The Mansfield Trilogy

Lona Manning’s historical romance novel ‘A Contrary Wind’ is an excellent variation on Jane Austen’s Mansfield Park, and now stands as the first book in The Mansfield Trilogy. 

‘A Contrary Wind’ is not new to this blog: the book was awarded a Gold Acorn review in January 2019, and won a silver award in the annual Golden Squirrel Awards in the same year. 

That a second and third book have been written to follow and further develop Fanny’s story will delight all who have read the first instalment in the series.

This is a series that even devoted fans of Jane Austen will enjoy for its consistency with the language and style of Austen, even though the story does divert from that of Mansfield Park and follow its own original path. 

What other reviewers have said about ‘A Contrary Wind’:

“…Excellent.. it’s a novel which certainly deserves a place on the bookshelves of a Jane Austen fan.” — Jane Austen Centre, Bath

“Manning …. emulates Austen’s writing style so well that she often seamlessly incorporates exact passages from the original into her narrative…. Many try to emulate Austen; not all succeed. Here, Manning triumphs.” BlueInk Review Starred Review

“Highly recommend it. Extremely well written, extremely clever, the way she incorporated details from the original Mansfield Park.” — First Impressions podcast

“Brava to Lona Manning for her thoughtful twists and skillful execution in this variation. This story was in no way predictable and it kept me guessing almost until the end!….   – Meredith Esparza, Austenesque Reviews

“A Contrary Wind is well-written, keeping close to the style of Austen. I thoroughly enjoyed it and highly recommend it. I never lost interest and enjoyed the occasional comic relief.”  — Historical Novel Society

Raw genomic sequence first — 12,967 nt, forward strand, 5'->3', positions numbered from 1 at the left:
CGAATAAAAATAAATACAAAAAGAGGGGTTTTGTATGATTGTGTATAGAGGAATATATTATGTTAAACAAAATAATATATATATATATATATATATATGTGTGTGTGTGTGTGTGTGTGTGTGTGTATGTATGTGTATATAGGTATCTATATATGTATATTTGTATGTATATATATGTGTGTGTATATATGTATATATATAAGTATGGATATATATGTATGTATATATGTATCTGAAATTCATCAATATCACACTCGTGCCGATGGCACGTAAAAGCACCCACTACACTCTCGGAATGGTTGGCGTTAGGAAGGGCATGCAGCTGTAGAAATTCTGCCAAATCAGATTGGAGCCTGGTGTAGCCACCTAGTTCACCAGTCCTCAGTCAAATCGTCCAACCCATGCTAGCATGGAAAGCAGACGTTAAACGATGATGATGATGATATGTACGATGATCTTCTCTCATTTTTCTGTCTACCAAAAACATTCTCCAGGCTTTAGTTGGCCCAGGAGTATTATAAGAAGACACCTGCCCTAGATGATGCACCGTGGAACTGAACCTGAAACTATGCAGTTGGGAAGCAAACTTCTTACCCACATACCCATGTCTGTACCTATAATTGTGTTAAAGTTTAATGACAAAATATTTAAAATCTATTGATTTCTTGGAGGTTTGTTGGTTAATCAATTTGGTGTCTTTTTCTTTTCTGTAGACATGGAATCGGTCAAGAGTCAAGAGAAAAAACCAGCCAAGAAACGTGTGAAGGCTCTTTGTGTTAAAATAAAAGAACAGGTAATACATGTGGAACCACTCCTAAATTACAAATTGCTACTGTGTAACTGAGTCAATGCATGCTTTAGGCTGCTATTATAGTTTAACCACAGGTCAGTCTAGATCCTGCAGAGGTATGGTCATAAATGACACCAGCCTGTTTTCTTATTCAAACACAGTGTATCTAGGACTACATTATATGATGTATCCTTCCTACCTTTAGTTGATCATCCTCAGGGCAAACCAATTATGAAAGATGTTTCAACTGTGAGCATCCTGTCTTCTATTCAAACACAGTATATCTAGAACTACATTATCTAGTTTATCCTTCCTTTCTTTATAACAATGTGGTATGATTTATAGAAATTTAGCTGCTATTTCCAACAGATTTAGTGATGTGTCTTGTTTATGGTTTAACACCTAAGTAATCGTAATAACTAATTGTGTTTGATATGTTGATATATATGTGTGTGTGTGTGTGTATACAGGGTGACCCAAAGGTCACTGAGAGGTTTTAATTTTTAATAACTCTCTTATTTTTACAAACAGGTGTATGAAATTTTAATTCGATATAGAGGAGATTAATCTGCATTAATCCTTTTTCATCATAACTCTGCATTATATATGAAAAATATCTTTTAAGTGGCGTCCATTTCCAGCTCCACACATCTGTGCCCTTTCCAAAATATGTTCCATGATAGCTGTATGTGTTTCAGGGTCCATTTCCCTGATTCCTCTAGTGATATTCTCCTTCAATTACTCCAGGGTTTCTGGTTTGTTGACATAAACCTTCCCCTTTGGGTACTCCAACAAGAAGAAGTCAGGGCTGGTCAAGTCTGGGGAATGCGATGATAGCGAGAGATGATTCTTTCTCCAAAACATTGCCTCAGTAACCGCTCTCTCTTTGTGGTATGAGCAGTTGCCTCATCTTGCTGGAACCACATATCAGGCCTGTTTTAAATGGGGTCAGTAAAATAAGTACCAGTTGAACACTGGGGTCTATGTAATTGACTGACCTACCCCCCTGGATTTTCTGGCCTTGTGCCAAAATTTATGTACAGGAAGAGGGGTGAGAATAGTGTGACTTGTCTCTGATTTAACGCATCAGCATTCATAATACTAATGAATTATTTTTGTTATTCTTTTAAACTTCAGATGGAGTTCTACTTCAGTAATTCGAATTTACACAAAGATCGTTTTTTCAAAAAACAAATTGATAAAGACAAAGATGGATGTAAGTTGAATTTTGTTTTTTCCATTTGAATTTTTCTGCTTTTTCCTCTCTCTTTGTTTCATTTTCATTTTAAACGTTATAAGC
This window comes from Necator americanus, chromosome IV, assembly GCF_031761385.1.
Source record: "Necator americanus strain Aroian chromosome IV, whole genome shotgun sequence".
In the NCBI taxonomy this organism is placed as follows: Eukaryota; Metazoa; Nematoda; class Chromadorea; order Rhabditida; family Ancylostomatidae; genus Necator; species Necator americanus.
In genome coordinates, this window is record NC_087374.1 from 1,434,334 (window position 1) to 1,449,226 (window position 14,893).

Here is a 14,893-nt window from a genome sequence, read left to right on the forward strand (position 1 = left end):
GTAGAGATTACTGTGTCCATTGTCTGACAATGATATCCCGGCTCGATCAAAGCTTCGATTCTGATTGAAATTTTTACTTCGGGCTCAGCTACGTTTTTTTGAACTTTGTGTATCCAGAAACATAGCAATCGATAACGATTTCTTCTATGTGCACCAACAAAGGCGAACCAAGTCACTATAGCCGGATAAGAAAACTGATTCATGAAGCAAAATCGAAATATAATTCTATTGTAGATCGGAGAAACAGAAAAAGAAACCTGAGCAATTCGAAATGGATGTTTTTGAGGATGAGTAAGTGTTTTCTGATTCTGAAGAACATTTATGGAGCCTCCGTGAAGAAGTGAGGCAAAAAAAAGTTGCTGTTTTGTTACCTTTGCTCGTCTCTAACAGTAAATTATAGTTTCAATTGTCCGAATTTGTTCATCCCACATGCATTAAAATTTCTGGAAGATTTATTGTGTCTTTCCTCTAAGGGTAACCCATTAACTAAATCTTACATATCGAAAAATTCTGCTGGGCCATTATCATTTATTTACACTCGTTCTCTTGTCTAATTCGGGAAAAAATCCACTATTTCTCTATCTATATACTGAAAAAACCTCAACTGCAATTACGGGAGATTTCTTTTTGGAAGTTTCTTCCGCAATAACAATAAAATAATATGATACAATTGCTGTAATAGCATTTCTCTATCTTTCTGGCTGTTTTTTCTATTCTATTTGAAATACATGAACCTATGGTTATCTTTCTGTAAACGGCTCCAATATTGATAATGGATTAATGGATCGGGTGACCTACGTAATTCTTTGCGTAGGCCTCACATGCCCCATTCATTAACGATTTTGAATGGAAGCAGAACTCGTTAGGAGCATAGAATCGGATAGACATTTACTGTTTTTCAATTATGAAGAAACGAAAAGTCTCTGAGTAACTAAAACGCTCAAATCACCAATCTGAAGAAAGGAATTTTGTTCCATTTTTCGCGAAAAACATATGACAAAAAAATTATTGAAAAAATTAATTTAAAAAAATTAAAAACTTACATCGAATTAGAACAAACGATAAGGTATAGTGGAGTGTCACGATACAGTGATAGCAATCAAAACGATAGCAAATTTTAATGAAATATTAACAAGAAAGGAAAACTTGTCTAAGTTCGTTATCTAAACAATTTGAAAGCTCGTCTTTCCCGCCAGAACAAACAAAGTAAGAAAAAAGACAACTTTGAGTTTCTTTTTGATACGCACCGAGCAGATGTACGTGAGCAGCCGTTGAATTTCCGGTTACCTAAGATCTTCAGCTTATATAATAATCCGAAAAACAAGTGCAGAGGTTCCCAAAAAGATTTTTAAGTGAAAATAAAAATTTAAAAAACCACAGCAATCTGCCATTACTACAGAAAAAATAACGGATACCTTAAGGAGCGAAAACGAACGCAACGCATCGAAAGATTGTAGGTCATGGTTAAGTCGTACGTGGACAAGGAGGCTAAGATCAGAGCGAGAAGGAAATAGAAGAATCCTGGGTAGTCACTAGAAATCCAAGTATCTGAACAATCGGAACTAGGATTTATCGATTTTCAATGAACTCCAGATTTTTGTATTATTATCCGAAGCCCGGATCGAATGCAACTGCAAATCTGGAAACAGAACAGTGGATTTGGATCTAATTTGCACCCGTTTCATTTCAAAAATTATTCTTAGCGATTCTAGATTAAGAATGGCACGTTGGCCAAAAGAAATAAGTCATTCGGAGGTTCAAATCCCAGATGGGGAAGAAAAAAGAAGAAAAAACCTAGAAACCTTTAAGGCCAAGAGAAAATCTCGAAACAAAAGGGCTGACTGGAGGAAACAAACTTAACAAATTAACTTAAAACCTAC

Book Review: ‘The Spyglass File’ by Nathan Dylan Goodwin

This is the fourth full length novel featuring Morton Farrier, forensic genealogist. The books in this series all explore an historical mystery while Morton also researches his own genealogical background. 

This is an intriguing story, extremely well told. 

A captivating blend of WWII intrigue, family secrets and investigative mystery fiction, this is yet another riveting instalment in a most excellent series. 

Book Review: ‘The Day I Saw The Hummingbird’ by Paulette Mahurin

This book held definite appeal to me as I have long admired the work of Harriet Tubman and all those who worked to liberate slaves and help them to freedom. ‘The Day I Saw The Hummingbird’ immerses the reader in the life and experiences of Oscar Mercer, born into slavery in a sugar plantation in Louisiana in the years preceding the American Civil War. 

Oscar’s story is heartbreaking, terrifying and inspiring as the author positions the reader as an eyewitness to the tragedies, but also the courage and kindness, experienced by Oscar as he grows to understand that compassion is as powerful as hatred, and that wisdom and loyalty are qualities that should be as highly prized as one’s own freedom.

This story is beautifully told, with evocative language and vivid imagery that causes the reader to develop deep empathy not only for Oscar but also for all others in similar positions. The story also highlights a truth that is often overlooked: even in the deep south, there were many white people opposed to slavery or, at the very least, opposed to the cruelty with which so many were treated. Indeed, a broad range of human responses to slavery are depicted in the actions of different characters in this book, showing that it is one’s individual choices and personal ethics that set one person apart from another in terms of character and integrity, and that it is both possible and imperative to stand up for what is right rather than settle for convenient wrongs.

This is an important story that everyone should read in their lifetime, and which should be in personal bookshelves and library collections alongside ‘To Kill a Mockingbird’ and ‘Uncle Tom’s Cabin’. 

Book Review: ‘Annabelle’ by Elexis Bell

In this book, two distinct narratives unfold: what Annabelle does, and what drives her to do it. 

The storytelling is intuitive, drawing on the reader’s instincts and assumed knowledge to build empathy and understanding with Annabelle and to evoke anger, grief and sorrow not just for her suffering and pain, but rather for that of all who have suffered in similar ways.